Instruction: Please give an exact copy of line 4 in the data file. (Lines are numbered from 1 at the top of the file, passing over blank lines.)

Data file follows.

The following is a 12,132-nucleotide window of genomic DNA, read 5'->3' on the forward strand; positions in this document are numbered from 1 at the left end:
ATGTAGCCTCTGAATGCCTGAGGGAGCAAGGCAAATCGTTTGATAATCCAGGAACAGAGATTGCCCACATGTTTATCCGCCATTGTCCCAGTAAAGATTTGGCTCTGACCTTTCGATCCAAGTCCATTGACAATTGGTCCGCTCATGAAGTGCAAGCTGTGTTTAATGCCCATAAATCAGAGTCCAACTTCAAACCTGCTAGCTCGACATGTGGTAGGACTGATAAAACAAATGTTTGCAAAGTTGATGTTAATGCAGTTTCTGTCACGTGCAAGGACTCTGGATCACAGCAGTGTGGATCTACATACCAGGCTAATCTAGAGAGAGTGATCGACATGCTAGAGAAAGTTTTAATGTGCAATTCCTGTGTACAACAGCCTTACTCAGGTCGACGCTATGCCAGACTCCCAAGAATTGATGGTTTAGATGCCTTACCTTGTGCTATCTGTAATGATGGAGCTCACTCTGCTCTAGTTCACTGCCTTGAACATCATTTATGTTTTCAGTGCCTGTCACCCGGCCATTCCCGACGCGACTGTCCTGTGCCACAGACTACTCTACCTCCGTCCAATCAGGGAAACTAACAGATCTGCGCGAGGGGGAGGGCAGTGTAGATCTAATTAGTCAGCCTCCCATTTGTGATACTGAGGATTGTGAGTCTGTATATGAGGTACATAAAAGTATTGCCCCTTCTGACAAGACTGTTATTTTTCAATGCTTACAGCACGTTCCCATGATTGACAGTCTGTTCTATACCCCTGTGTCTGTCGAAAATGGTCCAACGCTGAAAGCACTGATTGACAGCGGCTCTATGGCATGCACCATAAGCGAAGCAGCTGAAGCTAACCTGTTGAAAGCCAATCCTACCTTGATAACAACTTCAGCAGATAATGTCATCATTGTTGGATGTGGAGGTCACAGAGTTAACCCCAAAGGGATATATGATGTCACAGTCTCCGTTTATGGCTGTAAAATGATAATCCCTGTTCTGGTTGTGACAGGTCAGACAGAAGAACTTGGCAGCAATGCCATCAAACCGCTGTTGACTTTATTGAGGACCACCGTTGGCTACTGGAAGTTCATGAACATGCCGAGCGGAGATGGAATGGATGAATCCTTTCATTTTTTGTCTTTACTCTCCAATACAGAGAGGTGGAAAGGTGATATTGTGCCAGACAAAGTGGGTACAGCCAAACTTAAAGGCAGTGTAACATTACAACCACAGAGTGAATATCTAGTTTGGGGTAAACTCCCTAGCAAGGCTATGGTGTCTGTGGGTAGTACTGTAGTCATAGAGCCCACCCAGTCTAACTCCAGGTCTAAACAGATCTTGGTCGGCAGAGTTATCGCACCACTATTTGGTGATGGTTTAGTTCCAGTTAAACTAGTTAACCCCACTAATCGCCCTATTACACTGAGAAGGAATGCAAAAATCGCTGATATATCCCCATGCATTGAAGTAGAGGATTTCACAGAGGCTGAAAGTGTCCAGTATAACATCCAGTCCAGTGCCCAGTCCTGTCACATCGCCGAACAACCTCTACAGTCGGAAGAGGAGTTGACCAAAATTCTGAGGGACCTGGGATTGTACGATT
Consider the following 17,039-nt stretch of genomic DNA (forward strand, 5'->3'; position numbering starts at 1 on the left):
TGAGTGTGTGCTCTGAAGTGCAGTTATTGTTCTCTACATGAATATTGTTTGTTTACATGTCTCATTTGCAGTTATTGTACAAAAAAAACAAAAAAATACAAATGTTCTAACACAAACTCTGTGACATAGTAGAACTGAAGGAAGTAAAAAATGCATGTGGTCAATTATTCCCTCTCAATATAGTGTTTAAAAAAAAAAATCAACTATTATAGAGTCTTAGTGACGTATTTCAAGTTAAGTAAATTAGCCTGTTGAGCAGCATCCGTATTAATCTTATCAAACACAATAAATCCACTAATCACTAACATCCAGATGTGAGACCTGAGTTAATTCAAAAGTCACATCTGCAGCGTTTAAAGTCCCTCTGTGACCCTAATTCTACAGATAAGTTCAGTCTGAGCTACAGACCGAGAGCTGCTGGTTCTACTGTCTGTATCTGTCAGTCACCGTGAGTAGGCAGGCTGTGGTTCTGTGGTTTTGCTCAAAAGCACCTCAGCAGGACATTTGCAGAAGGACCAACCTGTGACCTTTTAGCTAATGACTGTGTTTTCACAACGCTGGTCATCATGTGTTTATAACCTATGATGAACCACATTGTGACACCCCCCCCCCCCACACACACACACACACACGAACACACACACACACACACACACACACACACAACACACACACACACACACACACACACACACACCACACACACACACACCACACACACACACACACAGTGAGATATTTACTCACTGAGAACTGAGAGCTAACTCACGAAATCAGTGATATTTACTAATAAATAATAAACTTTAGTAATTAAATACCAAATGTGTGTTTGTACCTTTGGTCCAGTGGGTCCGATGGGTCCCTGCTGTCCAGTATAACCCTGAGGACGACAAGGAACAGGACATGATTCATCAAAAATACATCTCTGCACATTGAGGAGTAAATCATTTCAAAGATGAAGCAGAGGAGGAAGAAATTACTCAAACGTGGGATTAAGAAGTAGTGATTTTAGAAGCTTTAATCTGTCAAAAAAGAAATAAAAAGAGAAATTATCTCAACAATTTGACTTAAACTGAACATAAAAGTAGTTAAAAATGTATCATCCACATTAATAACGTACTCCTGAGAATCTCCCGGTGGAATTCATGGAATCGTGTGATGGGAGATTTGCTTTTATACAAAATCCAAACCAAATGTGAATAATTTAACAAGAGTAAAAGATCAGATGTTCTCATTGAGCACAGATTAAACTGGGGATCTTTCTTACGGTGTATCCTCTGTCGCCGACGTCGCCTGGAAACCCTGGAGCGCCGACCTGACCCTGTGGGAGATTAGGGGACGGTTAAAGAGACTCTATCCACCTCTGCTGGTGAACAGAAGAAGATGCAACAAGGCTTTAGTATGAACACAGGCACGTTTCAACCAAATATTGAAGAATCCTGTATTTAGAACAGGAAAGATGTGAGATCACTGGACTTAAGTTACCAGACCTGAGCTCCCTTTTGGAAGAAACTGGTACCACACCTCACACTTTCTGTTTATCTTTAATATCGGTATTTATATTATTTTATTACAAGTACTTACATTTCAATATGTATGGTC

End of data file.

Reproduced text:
TGAGTGTGTGCTCTGAAGTGCAGTTATTGTTCTCTACATGAATATTGTTTGTTTACATGTCTCATTTGCAGTTATTGTACAAAAAAAACAAAAAAATACAAATGTTCTAACACAAACTCTGTGACATAGTAGAACTGAAGGAAGTAAAAAATGCATGTGGTCAATTATTCCCTCTCAATATAGTGTTTAAAAAAAAAAATCAACTATTATAGAGTCTTAGTGACGTATTTCAAGTTAAGTAAATTAGCCTGTTGAGCAGCATCCGTATTAATCTTATCAAACACAATAAATCCACTAATCACTAACATCCAGATGTGAGACCTGAGTTAATTCAAAAGTCACATCTGCAGCGTTTAAAGTCCCTCTGTGACCCTAATTCTACAGATAAGTTCAGTCTGAGCTACAGACCGAGAGCTGCTGGTTCTACTGTCTGTATCTGTCAGTCACCGTGAGTAGGCAGGCTGTGGTTCTGTGGTTTTGCTCAAAAGCACCTCAGCAGGACATTTGCAGAAGGACCAACCTGTGACCTTTTAGCTAATGACTGTGTTTTCACAACGCTGGTCATCATGTGTTTATAACCTATGATGAACCACATTGTGACACCCCCCCCCCCCACACACACACACACACACGAACACACACACACACACACACACACACACACAACACACACACACACACACACACACACACACACCACACACACACACACCACACACACACACACACAGTGAGATATTTACTCACTGAGAACTGAGAGCTAACTCACGAAATCAGTGATATTTACTAATAAATAATAAACTTTAGTAATTAAATACCAAATGTGTGTTTGTACCTTTGGTCCAGTGGGTCCGATGGGTCCCTGCTGTCCAGTATAACCCTGAGGACGACAAGGAACAGGACATGATTCATCAAAAATACATCTCTGCACATTGAGGAGTAAATCATTTCAAAGATGAAGCAGAGGAGGAAGAAATTACTCAAACGTGGGATTAAGAAGTAGTGATTTTAGAAGCTTTAATCTGTCAAAAAAGAAATAAAAAGAGAAATTATCTCAACAATTTGACTTAAACTGAACATAAAAGTAGTTAAAAATGTATCATCCACATTAATAACGTACTCCTGAGAATCTCCCGGTGGAATTCATGGAATCGTGTGATGGGAGATTTGCTTTTATACAAAATCCAAACCAAATGTGAATAATTTAACAAGAGTAAAAGATCAGATGTTCTCATTGAGCACAGATTAAACTGGGGATCTTTCTTACGGTGTATCCTCTGTCGCCGACGTCGCCTGGAAACCCTGGAGCGCCGACCTGACCCTGTGGGAGATTAGGGGACGGTTAAAGAGACTCTATCCACCTCTGCTGGTGAACAGAAGAAGATGCAACAAGGCTTTAGTATGAACACAGGCACGTTTCAACCAAATATTGAAGAATCCTGTATTTAGAACAGGAAAGATGTGAGATCACTGGACTTAAGTTACCAGACCTGAGCTCCCTTTTGGAAGAAACTGGTACCACACCTCACACTTTCTGTTTATCTTTAATATCGGTATTTATATTATTTTATTACAAGTACTTACATTTCAATATGTATGGTC